The Supreme Court's Latest Decision Could Help Companies Get Away With Sexual Harassment
Ruth Bader Ginsburg called it "egregiously wrong."
The Supreme Court came down with a ruling this week that may limit workers’ abilities to hold companies accountable for systemic mistreatment, particularly sexual harassment.
In a 5-4 decision on Monday, the court ruled that it is legal for companies to use clauses in employee contracts to forbid workers from taking collective legal action over workplace issues.
With the ruling, companies can force workers to take workplace disputes into arbitration, a private process that often gives a company the ability to keep systemic issues under wraps and limits an employee's ability to file a class action lawsuit.
According to The New York Times, the decision could affect some 25 million employment contracts.
The decision could significantly impact efforts to eliminate various workplace issues common in the US, including wage theft and on-the-job discrimination, according to The Washington Post.
In the wake of the resurgent #MeToo movement, women’s rights and labor advocates are particularly concerned that companies will use the ruling to hide widespread sexual harassment.
“It is a real blow to women in the workplace,” Emily Martin, a vice president at the National Women’s Law Center, told HuffPost. “We have seen from the #MeToo movement the power that comes from women’s voices coming together.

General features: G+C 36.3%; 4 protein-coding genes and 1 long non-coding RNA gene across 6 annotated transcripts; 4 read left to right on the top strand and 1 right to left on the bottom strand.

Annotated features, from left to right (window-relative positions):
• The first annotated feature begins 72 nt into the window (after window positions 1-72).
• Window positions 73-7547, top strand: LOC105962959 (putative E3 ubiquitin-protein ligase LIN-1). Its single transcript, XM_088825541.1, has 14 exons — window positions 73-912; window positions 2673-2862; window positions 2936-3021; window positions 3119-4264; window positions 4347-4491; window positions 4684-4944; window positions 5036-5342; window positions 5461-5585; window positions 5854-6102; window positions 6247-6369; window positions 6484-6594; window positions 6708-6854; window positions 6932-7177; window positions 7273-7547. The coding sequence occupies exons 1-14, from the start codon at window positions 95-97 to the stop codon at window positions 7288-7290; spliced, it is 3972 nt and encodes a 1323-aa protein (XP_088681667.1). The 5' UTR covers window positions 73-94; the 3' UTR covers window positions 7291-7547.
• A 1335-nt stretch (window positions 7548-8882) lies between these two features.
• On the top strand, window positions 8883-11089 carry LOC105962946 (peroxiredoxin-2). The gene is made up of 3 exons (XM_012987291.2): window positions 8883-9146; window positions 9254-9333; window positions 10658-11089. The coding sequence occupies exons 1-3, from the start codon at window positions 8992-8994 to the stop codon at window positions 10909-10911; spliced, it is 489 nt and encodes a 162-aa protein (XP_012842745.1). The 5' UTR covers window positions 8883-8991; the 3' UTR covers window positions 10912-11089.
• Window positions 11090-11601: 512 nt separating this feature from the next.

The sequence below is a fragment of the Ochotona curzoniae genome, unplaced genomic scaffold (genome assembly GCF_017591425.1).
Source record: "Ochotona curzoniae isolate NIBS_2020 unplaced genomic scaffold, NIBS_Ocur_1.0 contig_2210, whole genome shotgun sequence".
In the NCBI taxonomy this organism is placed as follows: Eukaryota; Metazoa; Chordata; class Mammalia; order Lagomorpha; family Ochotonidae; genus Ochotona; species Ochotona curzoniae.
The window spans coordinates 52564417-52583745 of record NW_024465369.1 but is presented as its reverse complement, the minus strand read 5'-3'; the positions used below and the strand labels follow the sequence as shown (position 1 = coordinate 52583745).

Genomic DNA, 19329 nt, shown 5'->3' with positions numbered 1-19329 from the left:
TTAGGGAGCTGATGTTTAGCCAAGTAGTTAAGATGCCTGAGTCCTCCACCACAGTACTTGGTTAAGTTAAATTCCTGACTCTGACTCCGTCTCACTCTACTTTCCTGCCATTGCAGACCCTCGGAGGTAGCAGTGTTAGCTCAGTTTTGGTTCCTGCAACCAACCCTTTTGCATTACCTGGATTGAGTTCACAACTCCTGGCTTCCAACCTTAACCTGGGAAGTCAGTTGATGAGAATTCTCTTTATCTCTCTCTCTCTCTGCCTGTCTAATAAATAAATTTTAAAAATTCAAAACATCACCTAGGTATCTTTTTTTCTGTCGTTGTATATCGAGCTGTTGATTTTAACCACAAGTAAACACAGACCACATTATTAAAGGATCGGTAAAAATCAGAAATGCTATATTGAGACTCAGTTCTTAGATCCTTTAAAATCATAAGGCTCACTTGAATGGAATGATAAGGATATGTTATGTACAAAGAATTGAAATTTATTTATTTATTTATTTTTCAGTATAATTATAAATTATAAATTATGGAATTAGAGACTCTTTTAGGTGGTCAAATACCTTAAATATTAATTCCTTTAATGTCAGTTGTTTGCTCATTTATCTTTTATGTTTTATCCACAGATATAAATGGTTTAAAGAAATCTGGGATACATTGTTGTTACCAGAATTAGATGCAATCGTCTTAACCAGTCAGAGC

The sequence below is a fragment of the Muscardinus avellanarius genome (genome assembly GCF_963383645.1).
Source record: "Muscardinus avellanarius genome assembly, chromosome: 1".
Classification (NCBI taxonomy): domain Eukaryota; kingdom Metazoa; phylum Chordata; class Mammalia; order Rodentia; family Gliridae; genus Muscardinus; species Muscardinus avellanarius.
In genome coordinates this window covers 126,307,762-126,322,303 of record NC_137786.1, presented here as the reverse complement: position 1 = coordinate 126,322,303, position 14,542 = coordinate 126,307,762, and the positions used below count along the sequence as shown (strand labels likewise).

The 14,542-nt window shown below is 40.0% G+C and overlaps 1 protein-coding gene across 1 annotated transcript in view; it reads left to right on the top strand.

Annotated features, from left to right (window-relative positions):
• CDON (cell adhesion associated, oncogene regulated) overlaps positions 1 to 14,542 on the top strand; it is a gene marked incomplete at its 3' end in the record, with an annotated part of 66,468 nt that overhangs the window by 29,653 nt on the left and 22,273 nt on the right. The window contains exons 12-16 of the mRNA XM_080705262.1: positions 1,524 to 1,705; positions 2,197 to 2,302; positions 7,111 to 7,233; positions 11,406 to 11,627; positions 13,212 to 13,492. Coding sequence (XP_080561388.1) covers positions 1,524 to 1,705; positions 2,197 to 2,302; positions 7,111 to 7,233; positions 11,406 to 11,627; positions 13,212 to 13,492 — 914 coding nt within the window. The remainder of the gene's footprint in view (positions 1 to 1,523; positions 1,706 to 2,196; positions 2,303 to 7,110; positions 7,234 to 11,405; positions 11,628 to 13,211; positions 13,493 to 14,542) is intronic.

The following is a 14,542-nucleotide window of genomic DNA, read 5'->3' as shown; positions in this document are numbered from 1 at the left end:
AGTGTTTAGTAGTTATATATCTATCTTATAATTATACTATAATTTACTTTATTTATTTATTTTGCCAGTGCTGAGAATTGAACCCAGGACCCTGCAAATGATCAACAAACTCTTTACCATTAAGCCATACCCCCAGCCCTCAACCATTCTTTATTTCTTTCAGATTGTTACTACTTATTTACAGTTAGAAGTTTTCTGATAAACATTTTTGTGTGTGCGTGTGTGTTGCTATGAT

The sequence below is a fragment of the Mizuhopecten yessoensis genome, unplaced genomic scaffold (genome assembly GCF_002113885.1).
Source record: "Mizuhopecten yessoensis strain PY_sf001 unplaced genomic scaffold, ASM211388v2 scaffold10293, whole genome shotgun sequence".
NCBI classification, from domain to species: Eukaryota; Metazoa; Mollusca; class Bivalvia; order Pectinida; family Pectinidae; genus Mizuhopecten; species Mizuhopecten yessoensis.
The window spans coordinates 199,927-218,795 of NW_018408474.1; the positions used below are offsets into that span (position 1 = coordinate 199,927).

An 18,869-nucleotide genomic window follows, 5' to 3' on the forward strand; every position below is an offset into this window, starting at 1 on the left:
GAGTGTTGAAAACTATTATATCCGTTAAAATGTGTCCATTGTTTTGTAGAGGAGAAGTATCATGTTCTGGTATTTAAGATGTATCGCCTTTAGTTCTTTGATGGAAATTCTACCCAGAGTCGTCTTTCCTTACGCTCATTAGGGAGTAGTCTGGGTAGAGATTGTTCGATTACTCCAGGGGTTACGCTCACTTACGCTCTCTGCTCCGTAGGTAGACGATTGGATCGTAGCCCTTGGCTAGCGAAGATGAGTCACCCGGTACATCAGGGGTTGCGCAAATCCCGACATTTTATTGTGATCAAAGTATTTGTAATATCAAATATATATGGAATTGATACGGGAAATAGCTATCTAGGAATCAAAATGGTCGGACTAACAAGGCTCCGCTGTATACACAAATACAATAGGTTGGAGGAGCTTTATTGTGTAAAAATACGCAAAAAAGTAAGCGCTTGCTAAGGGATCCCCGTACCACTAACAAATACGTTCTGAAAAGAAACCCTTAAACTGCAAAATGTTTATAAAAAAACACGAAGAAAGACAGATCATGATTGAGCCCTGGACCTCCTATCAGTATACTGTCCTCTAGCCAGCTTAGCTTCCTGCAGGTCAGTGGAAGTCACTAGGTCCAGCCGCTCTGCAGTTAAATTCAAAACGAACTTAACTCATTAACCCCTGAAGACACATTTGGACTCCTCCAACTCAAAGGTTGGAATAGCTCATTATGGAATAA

“This decision makes it so much harder for employees to challenge harassment or other forms of discrimination, which means those workplace abuses are more likely to continue,” Martin said.
The majority opinion was written by Justice Neil Gorsuch, who was appointed to the Supreme Court last year by President Donald Trump. Gorsuch wrote that existing law was clear, and forbidding arbitration clauses from blocking class action suits could force companies to partake in complicated and expensive lawsuits.
In a dissent, Justice Ruth Bader Ginsburg wrote that the decision was "egregiously wrong" and portrayed it as running counter to the Supreme Court's history of siding with workers' organizing rights. She also argued that the decision will allow abusive employers to more easily hide their misdeeds.
"The inevitable result of today’s decision will be the underenforcement of federal and state statutes designed to advance the well-being of vulnerable workers.” - Justice Ruth Bader Ginsburg
History has shown that class action lawsuits can force companies to address widespread sexual harassment. In 1997, Home Depot agreed to pay women damages and change its policies after a class action settlement. Currently hundreds of employees at Sterling Jewelers are collectively suing the company over discrimination and sexual harassment, according to HuffPost.
History has also shown how mandatory arbitration and "non-disclosure agreements" can be used to hide — and ultimately perpetuate — abusive behavior. For example, mandatory arbitration kept news commentator Gretchen Carlson from blowing the whistle on Fox News mogul Roger Ailes' repeated abuse.
According to an analysis by the Economic Policy Institute, around 60 million employees in the US have mandatory arbitration language in their contracts.
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